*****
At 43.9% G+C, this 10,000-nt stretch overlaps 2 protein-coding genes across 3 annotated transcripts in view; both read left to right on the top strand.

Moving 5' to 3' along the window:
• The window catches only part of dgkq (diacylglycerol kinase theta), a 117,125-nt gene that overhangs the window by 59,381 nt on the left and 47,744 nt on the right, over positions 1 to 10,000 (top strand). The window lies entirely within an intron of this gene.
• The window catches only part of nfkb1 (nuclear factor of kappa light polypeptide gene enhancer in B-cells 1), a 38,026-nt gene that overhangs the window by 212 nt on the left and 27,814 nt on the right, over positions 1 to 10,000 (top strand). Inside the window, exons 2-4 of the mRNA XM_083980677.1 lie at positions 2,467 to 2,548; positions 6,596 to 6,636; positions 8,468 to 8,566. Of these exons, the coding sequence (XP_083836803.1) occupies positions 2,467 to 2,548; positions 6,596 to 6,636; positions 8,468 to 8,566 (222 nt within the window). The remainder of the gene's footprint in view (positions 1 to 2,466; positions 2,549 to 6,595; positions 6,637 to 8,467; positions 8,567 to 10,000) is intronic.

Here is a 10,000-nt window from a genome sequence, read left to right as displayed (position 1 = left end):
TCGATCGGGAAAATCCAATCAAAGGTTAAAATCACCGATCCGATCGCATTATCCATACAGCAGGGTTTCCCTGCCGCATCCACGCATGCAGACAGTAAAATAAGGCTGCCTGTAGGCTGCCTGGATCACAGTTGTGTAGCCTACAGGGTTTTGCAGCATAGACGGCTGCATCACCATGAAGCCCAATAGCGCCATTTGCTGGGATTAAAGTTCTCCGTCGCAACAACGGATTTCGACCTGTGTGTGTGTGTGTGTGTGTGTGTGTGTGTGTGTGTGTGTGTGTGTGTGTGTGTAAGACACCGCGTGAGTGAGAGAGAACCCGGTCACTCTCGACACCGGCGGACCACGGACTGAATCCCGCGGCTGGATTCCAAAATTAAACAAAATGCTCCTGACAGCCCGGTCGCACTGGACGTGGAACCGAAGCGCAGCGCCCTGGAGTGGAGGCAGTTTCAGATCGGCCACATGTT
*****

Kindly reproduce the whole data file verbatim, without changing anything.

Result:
At 43.9% G+C, this 10,000-nt stretch overlaps 2 protein-coding genes across 3 annotated transcripts in view; both read left to right on the top strand.

Moving 5' to 3' along the window:
• The window catches only part of dgkq (diacylglycerol kinase theta), a 117,125-nt gene that overhangs the window by 59,381 nt on the left and 47,744 nt on the right, over positions 1 to 10,000 (top strand). The window lies entirely within an intron of this gene.
• The window catches only part of nfkb1 (nuclear factor of kappa light polypeptide gene enhancer in B-cells 1), a 38,026-nt gene that overhangs the window by 212 nt on the left and 27,814 nt on the right, over positions 1 to 10,000 (top strand). Inside the window, exons 2-4 of the mRNA XM_083980677.1 lie at positions 2,467 to 2,548; positions 6,596 to 6,636; positions 8,468 to 8,566. Of these exons, the coding sequence (XP_083836803.1) occupies positions 2,467 to 2,548; positions 6,596 to 6,636; positions 8,468 to 8,566 (222 nt within the window). The remainder of the gene's footprint in view (positions 1 to 2,466; positions 2,549 to 6,595; positions 6,637 to 8,467; positions 8,567 to 10,000) is intronic.

Here is a 10,000-nt window from a genome sequence, read left to right as displayed (position 1 = left end):
TCGATCGGGAAAATCCAATCAAAGGTTAAAATCACCGATCCGATCGCATTATCCATACAGCAGGGTTTCCCTGCCGCATCCACGCATGCAGACAGTAAAATAAGGCTGCCTGTAGGCTGCCTGGATCACAGTTGTGTAGCCTACAGGGTTTTGCAGCATAGACGGCTGCATCACCATGAAGCCCAATAGCGCCATTTGCTGGGATTAAAGTTCTCCGTCGCAACAACGGATTTCGACCTGTGTGTGTGTGTGTGTGTGTGTGTGTGTGTGTGTGTGTGTGTGTGTGTGTGTGTAAGACACCGCGTGAGTGAGAGAGAACCCGGTCACTCTCGACACCGGCGGACCACGGACTGAATCCCGCGGCTGGATTCCAAAATTAAACAAAATGCTCCTGACAGCCCGGTCGCACTGGACGTGGAACCGAAGCGCAGCGCCCTGGAGTGGAGGCAGTTTCAGATCGGCCACATGTT